I am a Samoan-American multimedia artist. In Samoan culture, the Vā refers to a liminal space marked by ambiguity and transformation. It is a dynamic force, the space between two objects, the space between two points in time, and the space that gives meaning. The Samoan pantheon is replete with strong female goddesses whose divinity and strength allow them to shift through the Vā when it suits them. The study of the Vā has led me to question my ancestral past, Western contact and colonization, and the post-colonial present.
Both Samoan women and men wear tatau, or tattoo, whose motifs constitute one’s lineage, status, sexuality and individualism. I build tattoo-like stamps and stencils, employing them into abstract autobiographical drawings, paintings and weavings. Once complete, the works are cut are often cut, woven together and/or sculpted. The deconstruction and recreation of these works allow me to explore and understand how my culture has mutated through assimilation and my own interpretation. Drumming connects me to the Vā, where time and space is non-linear. I am seen and I will be heard.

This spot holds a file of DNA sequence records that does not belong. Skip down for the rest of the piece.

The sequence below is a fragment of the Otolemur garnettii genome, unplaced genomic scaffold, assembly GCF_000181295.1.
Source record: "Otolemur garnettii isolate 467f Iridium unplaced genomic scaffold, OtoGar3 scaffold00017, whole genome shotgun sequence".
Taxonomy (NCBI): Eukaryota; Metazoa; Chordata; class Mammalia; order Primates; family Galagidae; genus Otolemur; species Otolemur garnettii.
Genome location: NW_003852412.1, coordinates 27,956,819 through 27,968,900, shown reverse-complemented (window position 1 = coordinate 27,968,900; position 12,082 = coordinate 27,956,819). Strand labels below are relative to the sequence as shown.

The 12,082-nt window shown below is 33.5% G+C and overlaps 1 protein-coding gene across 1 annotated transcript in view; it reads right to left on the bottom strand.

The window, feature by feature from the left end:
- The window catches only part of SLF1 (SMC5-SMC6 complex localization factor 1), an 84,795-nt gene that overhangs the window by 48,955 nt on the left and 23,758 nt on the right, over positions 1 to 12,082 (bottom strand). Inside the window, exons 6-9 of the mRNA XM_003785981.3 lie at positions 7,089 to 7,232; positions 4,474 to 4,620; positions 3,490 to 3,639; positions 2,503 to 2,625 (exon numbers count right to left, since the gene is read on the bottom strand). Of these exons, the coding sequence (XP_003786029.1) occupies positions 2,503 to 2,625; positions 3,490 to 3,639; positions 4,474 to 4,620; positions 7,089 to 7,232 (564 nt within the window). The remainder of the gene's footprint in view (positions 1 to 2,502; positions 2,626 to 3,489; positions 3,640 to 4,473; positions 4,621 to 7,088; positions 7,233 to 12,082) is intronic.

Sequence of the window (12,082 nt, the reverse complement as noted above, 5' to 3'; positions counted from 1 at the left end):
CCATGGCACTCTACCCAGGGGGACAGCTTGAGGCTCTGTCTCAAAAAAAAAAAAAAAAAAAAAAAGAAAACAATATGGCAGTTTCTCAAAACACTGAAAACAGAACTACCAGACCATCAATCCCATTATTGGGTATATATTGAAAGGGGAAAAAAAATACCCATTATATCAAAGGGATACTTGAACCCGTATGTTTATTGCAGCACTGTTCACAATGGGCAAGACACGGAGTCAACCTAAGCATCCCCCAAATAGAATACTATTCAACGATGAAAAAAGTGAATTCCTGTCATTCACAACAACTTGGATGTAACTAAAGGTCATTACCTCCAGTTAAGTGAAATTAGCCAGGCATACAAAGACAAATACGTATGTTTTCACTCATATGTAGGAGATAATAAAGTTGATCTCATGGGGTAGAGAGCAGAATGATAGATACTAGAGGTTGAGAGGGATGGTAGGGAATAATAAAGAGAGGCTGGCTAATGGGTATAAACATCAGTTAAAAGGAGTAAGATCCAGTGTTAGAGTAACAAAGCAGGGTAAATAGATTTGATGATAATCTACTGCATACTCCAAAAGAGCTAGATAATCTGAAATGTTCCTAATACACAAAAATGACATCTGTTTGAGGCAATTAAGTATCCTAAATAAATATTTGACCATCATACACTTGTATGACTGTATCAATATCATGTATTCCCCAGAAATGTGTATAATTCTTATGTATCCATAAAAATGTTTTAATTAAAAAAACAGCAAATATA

Music and art making are the vehicles I use to explore how my identity permeates the binaries of western individualism and the moral mandate of my culture. My non-traditional painting practices allow me to create works that subvert, revitalize and reinvent my family’s history.
What I experience in the physical world directly influences how I react to my questions, emotions, life and awareness. My work is not about a final product, rather the process that helps me understand the human condition.